If you have been told that you were denied credit because of an "insufficient credit file" or "no credit file" and you have accounts with creditors that do not appear in your credit file, you can ask the credit reporting agency to add this information to future reports. Although they are not required to do so, many credit reporting agencies will add other verifiable accounts for a fee.
If you have been denied credit, insurance, or employment because of information that was supplied by a credit reporting agency, the Fair Credit Reporting Act requires the report recipient to give you the name and address of the credit reporting agency that supplied the information within 30 days after the credit was denied. If you contact that agency within 60 days of receiving the denial notice, you can receive a free copy of your credit report.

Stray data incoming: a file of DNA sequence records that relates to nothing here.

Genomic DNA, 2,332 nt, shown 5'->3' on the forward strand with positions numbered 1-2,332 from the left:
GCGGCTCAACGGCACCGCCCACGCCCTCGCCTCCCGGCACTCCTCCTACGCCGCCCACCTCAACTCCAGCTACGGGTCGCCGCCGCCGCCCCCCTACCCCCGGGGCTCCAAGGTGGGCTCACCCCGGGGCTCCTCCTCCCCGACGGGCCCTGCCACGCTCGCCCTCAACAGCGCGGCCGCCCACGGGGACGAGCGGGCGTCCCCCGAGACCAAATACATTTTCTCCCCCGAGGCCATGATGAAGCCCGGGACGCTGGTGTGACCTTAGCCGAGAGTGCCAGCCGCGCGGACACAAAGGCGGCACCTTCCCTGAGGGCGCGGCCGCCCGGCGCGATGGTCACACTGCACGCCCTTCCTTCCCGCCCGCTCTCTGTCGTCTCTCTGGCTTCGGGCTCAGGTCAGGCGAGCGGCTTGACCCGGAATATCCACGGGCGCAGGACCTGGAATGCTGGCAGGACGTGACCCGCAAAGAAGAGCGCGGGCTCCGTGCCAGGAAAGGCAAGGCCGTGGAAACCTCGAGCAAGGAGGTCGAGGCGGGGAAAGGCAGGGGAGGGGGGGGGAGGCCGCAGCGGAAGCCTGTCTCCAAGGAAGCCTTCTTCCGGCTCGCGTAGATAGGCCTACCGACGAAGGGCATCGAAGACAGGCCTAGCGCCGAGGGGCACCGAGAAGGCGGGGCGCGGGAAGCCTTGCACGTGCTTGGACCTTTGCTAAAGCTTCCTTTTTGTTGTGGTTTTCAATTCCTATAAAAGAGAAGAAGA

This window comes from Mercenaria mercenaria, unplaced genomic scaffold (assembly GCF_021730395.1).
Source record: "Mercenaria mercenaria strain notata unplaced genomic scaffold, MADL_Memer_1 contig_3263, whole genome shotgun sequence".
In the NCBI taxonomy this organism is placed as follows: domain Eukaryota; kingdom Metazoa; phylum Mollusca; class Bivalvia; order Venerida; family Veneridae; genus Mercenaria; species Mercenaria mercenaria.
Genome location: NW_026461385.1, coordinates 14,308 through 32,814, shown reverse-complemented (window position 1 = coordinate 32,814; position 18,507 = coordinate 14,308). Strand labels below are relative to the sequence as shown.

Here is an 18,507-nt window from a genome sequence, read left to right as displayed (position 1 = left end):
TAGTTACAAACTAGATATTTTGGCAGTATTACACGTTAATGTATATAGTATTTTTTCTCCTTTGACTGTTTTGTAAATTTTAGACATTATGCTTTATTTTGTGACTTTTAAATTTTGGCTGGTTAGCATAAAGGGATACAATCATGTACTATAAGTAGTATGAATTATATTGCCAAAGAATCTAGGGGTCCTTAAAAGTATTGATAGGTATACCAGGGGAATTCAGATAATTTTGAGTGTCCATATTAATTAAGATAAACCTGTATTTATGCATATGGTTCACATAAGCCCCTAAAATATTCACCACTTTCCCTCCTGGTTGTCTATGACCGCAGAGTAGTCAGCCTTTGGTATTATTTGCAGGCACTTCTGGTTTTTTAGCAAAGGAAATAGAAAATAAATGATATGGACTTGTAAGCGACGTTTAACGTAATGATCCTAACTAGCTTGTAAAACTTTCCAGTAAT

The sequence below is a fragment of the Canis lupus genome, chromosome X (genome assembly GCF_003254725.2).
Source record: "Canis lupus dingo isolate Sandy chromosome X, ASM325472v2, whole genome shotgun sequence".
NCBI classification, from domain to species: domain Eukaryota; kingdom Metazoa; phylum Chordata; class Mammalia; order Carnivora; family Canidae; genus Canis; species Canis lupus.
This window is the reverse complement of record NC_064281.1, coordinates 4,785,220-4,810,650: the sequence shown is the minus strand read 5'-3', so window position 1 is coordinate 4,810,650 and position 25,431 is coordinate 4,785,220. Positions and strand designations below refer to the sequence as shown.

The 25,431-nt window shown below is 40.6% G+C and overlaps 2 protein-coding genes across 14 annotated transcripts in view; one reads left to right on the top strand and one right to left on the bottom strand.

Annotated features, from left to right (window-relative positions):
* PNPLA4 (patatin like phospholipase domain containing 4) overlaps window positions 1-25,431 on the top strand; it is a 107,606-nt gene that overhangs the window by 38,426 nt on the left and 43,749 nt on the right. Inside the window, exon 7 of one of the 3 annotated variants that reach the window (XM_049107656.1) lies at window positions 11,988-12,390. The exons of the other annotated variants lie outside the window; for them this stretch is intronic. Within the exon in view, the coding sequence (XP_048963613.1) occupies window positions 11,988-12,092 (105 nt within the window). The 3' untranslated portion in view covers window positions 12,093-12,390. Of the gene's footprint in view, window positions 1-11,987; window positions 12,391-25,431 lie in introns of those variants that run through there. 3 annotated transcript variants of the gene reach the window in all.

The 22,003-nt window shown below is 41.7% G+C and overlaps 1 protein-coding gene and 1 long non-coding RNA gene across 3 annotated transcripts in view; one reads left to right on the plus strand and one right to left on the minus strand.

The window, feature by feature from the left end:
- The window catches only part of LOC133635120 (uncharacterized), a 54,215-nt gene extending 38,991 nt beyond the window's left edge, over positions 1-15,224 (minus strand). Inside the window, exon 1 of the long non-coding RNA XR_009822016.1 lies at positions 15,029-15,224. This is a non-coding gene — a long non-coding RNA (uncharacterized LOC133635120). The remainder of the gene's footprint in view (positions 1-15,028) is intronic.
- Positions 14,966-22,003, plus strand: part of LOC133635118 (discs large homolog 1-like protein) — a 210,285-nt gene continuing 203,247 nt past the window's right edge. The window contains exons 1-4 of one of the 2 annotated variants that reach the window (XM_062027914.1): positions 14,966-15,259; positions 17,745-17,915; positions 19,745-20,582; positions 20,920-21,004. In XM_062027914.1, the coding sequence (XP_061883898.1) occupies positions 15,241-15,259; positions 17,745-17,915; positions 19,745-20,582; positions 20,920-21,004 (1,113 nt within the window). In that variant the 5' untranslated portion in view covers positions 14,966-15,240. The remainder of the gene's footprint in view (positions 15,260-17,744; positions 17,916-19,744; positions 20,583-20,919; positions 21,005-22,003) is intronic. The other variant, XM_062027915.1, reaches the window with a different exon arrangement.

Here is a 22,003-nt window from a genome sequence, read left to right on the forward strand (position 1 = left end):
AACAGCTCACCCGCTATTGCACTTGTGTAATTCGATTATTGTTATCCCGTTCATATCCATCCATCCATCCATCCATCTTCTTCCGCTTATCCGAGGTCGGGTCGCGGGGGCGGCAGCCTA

If you simply want a copy of your report, call the credit reporting agencies listed in the Yellow Pages under "credit" or "credit rating and reporting." Call each credit report agency listed since more than one agency may have a file on you, some with different information. You may have to pay a reasonable charge for each report. You are allowed one free credit report annually.
Three large national credit bureaus supply most credit reports: Experian, Equifax, and Trans Union. You may want to contact each of them for a copy of your report.
Experian (Formerly TRW )
P.O. Box 949
Allen, TX 75013-0949
Equifax Credit Information Services, Inc.
P.O. Box 740241
Atlanta, GA 30374-0241
Trans Union Corporation
Trans Union Consumer Relations